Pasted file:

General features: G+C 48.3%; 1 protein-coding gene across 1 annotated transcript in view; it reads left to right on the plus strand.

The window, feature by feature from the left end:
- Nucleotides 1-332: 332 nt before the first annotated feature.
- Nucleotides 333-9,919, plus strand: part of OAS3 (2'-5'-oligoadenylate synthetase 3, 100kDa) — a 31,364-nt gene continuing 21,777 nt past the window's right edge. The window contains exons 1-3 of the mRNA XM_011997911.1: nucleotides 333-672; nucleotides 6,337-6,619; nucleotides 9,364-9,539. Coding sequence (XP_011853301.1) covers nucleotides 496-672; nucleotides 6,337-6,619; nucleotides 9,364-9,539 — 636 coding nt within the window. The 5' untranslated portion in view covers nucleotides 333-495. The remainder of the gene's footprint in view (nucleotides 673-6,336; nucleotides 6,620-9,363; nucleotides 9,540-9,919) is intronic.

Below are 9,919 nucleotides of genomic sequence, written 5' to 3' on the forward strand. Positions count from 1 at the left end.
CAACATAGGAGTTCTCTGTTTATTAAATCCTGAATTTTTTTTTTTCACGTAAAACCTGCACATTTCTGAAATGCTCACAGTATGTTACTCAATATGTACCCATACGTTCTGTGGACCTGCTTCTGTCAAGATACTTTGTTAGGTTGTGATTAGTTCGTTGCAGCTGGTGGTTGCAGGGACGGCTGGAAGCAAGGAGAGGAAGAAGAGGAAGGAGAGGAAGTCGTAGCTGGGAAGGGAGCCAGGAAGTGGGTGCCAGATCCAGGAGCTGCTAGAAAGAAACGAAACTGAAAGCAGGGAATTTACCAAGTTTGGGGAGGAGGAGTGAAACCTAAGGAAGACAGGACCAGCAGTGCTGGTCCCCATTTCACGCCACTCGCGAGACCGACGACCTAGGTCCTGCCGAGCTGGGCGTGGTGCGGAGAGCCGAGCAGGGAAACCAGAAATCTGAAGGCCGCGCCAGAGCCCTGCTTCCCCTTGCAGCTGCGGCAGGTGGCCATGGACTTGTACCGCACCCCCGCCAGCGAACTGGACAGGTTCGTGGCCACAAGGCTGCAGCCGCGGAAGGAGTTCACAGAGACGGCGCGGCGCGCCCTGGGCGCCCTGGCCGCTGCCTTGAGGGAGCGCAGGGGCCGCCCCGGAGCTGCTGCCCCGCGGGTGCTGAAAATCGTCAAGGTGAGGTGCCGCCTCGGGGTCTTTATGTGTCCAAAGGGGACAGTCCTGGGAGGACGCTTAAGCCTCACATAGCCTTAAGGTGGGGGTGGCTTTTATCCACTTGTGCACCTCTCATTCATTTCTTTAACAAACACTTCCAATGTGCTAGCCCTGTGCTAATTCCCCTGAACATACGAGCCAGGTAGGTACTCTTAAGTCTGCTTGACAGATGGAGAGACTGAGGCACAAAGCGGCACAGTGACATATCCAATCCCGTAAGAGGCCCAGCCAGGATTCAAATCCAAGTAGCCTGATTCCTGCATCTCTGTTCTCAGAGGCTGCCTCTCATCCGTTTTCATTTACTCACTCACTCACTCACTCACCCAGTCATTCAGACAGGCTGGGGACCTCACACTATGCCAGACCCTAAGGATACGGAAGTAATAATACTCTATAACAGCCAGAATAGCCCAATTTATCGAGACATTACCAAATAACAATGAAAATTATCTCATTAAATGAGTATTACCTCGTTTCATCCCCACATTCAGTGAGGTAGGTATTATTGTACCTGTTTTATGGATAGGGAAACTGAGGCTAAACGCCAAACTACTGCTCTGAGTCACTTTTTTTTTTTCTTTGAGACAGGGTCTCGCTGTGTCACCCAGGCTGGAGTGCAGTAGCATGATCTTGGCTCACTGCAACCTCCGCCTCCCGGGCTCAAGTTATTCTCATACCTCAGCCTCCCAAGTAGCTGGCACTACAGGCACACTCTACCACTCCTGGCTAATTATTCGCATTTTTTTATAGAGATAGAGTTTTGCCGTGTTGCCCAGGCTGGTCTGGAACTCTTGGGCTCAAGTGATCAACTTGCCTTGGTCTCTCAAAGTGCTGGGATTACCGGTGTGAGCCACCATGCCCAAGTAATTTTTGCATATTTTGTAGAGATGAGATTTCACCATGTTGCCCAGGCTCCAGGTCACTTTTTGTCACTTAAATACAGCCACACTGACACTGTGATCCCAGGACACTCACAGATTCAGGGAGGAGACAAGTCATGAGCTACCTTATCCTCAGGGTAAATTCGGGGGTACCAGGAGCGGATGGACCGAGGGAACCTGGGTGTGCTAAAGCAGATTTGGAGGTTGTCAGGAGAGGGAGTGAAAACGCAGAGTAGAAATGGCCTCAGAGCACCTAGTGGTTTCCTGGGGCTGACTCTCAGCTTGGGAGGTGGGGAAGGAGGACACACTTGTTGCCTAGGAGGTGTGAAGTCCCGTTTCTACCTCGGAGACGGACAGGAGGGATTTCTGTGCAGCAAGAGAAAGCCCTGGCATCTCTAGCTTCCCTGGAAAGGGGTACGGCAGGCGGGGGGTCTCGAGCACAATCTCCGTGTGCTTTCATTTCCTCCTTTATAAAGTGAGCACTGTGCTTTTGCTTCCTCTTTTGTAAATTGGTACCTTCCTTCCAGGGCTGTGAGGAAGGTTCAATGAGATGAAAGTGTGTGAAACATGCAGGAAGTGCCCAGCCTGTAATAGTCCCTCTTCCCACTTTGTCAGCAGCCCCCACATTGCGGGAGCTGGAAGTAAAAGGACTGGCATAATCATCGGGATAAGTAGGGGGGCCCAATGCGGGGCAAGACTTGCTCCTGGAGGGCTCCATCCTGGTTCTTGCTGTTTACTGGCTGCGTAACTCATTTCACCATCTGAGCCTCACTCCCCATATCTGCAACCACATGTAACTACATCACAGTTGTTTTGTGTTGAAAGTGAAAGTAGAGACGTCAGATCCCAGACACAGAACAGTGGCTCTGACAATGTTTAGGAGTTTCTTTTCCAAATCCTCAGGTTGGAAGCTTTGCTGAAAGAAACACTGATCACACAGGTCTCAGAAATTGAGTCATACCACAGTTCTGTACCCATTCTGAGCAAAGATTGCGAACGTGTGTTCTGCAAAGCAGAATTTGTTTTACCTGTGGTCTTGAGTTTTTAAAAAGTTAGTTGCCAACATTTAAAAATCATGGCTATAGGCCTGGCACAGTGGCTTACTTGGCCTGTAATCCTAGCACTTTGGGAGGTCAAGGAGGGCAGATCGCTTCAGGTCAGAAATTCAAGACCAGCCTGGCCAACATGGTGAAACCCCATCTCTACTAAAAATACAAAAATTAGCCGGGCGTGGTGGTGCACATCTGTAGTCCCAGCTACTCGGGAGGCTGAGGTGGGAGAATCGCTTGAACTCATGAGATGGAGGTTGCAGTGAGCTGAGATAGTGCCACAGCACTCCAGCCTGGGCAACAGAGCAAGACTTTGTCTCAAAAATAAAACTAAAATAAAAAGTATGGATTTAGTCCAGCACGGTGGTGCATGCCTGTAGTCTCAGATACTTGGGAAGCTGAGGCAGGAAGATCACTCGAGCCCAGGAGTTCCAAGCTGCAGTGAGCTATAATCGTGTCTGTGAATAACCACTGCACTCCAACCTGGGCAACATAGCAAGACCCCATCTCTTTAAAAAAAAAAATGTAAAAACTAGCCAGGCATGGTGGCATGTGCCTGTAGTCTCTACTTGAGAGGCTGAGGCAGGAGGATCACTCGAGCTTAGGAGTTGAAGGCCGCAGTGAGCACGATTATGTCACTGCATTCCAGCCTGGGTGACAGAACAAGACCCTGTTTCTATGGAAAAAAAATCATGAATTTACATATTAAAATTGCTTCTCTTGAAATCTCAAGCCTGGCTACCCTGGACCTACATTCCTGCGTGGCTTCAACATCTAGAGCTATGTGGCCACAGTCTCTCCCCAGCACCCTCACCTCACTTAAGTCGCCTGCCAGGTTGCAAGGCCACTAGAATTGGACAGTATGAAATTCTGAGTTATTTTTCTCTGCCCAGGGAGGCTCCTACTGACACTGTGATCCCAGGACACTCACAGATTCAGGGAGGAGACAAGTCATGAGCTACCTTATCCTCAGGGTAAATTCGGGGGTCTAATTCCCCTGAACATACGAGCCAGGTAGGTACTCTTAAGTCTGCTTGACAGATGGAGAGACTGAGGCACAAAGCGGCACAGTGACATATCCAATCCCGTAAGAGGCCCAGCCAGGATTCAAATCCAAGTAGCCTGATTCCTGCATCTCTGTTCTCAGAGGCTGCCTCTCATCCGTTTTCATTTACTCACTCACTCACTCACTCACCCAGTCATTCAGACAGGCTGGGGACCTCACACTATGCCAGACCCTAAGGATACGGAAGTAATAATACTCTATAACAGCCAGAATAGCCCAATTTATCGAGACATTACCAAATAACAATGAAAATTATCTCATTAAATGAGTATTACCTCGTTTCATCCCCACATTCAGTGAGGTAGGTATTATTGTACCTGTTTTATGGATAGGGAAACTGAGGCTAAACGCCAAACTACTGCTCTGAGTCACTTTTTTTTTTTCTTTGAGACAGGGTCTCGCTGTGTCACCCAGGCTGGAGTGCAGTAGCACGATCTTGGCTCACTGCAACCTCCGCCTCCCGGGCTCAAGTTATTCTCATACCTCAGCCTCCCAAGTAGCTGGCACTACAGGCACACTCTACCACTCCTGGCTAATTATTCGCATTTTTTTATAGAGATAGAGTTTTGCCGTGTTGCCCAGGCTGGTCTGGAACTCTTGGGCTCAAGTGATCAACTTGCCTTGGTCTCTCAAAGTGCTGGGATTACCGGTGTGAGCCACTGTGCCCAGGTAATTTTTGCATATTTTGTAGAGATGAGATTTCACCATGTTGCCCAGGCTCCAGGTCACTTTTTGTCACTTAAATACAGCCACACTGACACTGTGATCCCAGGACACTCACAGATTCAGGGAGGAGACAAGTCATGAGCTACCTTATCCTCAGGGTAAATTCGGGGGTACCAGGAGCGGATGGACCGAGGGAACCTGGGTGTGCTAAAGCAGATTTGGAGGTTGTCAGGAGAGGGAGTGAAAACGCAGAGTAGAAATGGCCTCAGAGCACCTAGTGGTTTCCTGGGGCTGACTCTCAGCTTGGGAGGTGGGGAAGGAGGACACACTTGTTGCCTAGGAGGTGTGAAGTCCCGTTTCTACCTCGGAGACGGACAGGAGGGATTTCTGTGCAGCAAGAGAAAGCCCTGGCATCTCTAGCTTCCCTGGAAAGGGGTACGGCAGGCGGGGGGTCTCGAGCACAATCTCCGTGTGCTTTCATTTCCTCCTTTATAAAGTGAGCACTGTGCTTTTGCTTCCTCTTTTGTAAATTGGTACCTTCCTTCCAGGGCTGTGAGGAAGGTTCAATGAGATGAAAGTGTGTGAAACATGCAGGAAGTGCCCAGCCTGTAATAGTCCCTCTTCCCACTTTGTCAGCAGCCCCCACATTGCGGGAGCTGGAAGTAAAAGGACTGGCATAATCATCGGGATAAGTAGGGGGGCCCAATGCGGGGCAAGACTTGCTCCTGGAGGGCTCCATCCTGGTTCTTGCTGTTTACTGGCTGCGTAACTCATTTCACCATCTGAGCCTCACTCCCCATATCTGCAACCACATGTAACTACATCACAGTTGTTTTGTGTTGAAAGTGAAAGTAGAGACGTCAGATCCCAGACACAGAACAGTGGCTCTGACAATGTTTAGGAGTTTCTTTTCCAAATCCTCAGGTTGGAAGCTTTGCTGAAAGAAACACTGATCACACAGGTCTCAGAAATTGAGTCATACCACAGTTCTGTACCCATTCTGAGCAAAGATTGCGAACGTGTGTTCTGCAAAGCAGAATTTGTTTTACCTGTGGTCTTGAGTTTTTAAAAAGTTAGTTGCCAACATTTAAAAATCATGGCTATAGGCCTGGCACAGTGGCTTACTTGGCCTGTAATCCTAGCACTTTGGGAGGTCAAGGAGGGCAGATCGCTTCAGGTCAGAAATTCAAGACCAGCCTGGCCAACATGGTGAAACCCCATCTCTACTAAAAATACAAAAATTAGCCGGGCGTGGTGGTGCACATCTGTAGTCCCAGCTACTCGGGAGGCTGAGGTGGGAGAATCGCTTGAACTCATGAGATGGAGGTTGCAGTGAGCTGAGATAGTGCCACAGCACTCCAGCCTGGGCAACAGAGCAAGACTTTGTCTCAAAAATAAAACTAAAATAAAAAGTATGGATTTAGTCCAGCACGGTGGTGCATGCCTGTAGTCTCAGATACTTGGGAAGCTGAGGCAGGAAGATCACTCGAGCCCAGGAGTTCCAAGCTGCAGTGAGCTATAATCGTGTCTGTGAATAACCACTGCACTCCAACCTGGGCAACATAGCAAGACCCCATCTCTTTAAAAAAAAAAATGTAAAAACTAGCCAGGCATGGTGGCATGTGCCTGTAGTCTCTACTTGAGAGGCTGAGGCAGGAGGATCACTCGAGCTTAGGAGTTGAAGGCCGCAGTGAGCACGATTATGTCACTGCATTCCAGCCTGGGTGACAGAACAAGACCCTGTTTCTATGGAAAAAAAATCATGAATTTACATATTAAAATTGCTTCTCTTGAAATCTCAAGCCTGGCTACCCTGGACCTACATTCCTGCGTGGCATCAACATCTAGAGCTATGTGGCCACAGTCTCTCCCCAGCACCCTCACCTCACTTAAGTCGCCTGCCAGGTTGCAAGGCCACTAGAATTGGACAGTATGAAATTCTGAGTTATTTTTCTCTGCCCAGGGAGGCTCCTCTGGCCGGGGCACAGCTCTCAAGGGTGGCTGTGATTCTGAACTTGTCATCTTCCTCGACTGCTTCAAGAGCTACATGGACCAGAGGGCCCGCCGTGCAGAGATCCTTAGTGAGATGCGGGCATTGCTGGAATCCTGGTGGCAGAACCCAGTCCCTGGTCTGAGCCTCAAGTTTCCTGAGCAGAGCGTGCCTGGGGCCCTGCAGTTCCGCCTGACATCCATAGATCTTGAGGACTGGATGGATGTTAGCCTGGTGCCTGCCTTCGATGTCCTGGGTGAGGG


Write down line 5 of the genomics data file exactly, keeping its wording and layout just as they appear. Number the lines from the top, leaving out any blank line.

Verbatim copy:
Below are 9,919 nucleotides of genomic sequence, written 5' to 3' on the forward strand. Positions count from 1 at the left end.